Helping Friends

It’s Saturday morning and I’m sitting with my Grandkids watching Cartoons on the HDTV.  Well not quite…. I’m also listening to Yo Yo Mah play at the Kennedy funeral on my PC (scares me that I actually remember Winston Churchill’s funeral – I’m not that old, I was just a weird 9 year old)…. 

Of course I am ALSO surfing the ‘Net and looking through outstanding issues and now writing this Blog Post.   What a sad, pathetic Grandpa I am ….  At least I’m here with them – right ?

One thing that just went by me this morning is a Folder containing the bones of an application I started to do for a friend a few months back.  It makes me very sad because I let my friend down and never did finish the application.  Why?  Because although he asked for something that could easily be done with just a couple of One to Many tables and a Form and a Report for his wife’s office (for free of course) suddenly changed.  The statement “But the users don’t want to change their interface, so it has to look like the spreadsheet they’re using now and they also want the reports to look like the spreadsheets they are using now and they want to see the data by date and by Department on-screen and they want a bunch of validation and conditional formatting, etc., etc….  They wouldn’t handle any change…”  And on top of that he wanted me to get it started and he would do most of the work (with my coaching of course).  Yeah sure.

A true Forms-based database, which is what they really need, wouldn’t be accepted.  Aaaaggh ! 

The commitment was made but then the specs changed – and changed dramatically.  What started as a simple application to help out a friend suddenly turned into a project of significant complexity or at least of enough complexity not only to take several hours to do (as opposed to a couple) but also was obviously leading into support and maintenance issues going forward. This was the classic “Tar Baby” (which I understand is a politically incorrect reference in the U.S (sorry but it’s the best description I can find) and for nothing. 

In the end I had a choice to piss my now ex-friend off now and cut my losses or go ahead and piss him off even more later.  I chose the former.

This is the most extreme example of this scenario I have been sucked into (I nearly always say “NO” up front).   At the same time it is something we who are apparently “Computer Guys” run into all the time if we aren’t careful.  The user has no idea how complex what their asking for really is.  Come to think of it paying customers have the same problem – and they’re getting worse and worse at that.

I’m not saying we shouldn’t help out friends and family, just that it seldom ends up being the satisfying, philanthrophic excercise we hope it will. And that’s unfortunate.


About Biggus Dickus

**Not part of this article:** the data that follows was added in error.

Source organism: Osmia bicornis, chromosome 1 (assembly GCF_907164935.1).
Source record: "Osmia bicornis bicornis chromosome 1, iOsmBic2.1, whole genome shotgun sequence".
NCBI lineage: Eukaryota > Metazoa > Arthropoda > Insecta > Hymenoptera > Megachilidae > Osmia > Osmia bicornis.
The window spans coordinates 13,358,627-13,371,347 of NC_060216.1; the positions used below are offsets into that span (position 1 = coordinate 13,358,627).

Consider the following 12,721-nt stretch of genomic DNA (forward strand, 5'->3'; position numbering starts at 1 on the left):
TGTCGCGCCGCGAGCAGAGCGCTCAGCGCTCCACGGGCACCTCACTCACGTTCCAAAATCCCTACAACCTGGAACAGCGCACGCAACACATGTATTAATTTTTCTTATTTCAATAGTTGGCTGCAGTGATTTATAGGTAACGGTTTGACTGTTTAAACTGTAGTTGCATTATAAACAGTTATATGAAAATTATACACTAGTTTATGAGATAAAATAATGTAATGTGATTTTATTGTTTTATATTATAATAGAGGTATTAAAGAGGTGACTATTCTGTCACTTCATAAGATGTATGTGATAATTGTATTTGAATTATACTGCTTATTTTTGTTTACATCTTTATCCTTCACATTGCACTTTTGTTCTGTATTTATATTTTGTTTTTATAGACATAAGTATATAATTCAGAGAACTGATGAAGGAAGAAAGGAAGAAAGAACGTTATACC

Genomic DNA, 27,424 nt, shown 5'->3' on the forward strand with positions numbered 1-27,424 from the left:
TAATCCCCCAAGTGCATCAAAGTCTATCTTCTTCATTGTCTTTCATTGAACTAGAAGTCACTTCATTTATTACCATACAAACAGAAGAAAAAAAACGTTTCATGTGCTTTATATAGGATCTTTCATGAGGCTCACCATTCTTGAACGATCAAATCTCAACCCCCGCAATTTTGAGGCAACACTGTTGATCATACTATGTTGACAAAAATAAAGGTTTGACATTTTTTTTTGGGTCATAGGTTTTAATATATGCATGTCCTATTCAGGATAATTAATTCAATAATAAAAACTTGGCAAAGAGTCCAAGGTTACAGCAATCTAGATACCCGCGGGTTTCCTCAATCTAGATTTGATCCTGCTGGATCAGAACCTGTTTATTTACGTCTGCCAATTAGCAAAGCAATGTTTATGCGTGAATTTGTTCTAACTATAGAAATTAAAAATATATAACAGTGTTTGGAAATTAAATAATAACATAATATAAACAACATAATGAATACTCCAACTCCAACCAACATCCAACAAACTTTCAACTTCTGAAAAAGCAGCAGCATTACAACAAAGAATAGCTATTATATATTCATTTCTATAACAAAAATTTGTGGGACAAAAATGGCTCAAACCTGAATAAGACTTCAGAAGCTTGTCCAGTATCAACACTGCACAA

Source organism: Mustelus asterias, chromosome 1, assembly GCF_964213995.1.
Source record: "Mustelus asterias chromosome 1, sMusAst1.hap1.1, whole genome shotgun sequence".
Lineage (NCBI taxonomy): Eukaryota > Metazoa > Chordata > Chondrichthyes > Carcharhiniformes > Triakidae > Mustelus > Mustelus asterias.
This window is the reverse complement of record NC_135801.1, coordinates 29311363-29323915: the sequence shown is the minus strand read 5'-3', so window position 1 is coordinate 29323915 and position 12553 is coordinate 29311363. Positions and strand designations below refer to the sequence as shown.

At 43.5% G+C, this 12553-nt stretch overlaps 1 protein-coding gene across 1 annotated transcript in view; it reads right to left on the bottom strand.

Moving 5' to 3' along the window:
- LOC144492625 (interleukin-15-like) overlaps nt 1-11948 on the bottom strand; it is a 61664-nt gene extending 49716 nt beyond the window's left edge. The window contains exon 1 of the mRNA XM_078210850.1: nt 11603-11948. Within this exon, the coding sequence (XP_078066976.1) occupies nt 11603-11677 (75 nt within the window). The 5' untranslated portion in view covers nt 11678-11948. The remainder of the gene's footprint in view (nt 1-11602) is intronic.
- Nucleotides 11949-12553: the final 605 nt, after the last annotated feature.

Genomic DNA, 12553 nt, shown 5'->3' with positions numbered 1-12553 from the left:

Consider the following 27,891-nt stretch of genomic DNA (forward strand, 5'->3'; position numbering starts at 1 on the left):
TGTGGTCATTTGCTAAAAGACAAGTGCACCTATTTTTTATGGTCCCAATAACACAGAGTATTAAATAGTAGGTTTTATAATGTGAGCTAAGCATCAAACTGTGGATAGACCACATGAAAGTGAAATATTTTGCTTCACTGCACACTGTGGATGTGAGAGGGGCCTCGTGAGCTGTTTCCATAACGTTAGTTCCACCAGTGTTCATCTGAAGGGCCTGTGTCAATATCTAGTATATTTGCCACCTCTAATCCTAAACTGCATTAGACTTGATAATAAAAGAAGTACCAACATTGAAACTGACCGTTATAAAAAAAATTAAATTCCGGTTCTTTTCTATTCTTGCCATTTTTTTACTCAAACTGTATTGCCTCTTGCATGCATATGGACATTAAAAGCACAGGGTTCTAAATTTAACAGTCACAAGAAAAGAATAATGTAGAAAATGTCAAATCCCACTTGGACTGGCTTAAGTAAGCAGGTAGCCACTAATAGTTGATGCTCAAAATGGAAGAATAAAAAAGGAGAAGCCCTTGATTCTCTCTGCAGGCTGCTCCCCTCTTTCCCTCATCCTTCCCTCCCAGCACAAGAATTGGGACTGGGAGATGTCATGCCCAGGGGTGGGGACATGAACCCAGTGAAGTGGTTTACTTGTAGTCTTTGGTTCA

Dick is a consultant in London, ON Canada who specializes in Microsoft Excel and Microsoft Office Development.
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2 Responses to Helping Friends

  1. Mathias says:

    Working with friends is tricky. You get exactly the same issues as with a regular customer (they’re all human), but you have much more to lose (I’d lose a customer any day of the week, but friends are irreplaceable) and the emotional aspect makes interactions more complicated. Plus, when you bargain with a customer, the rules are clear: it’s your job to make sure the job remains financially reasonable. With a friend, this boundary is non-existent from the start, and every time you push back, it’s out of “selfish” reasons – so saying “no” is guilt inducing. On top of that, things software have a natural tendency to just grow and grow, which makes it a recipe for frustration.

    As a result, I now tend to be cautious about these situations. I gladly do as a “freebies” things which will take me one day or so to complete at most. If it’s going to be more than that, I focus on getting the person started and providing good advice on where to get quality help. And I always try to get the friend to have to work on it, too. If everyone has to contribute, it reduces unreasonable demands… And I always have a discussion on mutual expectations before it starts – why I am doing this, and what would make it a pain for me, for instance 🙂

    This probably sounds very cold – but then, a happy relationship with my friends is invaluable. It’s really saddening when everyone tries to help, works a lot, and everyone ends up frustrated.

  2. Dick Moffat says:

    “It’s really saddening when everyone tries to help, works a lot, and everyone ends up frustrated.”

    Whether the project is for a friend or for a client. But as you say, the friend IS more important. I’ve always said about clients “You’re their hero until your a bum.” Sad but too true.


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